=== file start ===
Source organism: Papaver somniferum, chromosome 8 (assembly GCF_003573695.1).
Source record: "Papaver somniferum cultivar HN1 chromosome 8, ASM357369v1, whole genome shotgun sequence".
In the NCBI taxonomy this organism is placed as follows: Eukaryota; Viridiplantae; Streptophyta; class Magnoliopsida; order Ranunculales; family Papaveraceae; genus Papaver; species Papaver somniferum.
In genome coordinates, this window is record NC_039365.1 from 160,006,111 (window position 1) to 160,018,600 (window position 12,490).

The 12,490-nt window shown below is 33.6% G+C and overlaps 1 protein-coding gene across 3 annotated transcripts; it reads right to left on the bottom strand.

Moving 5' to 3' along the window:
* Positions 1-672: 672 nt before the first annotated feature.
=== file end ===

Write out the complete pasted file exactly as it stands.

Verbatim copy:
Source organism: Papaver somniferum, chromosome 8 (assembly GCF_003573695.1).
Source record: "Papaver somniferum cultivar HN1 chromosome 8, ASM357369v1, whole genome shotgun sequence".
In the NCBI taxonomy this organism is placed as follows: Eukaryota; Viridiplantae; Streptophyta; class Magnoliopsida; order Ranunculales; family Papaveraceae; genus Papaver; species Papaver somniferum.
In genome coordinates, this window is record NC_039365.1 from 160,006,111 (window position 1) to 160,018,600 (window position 12,490).

The 12,490-nt window shown below is 33.6% G+C and overlaps 1 protein-coding gene across 3 annotated transcripts; it reads right to left on the bottom strand.

Moving 5' to 3' along the window:
* Positions 1-672: 672 nt before the first annotated feature.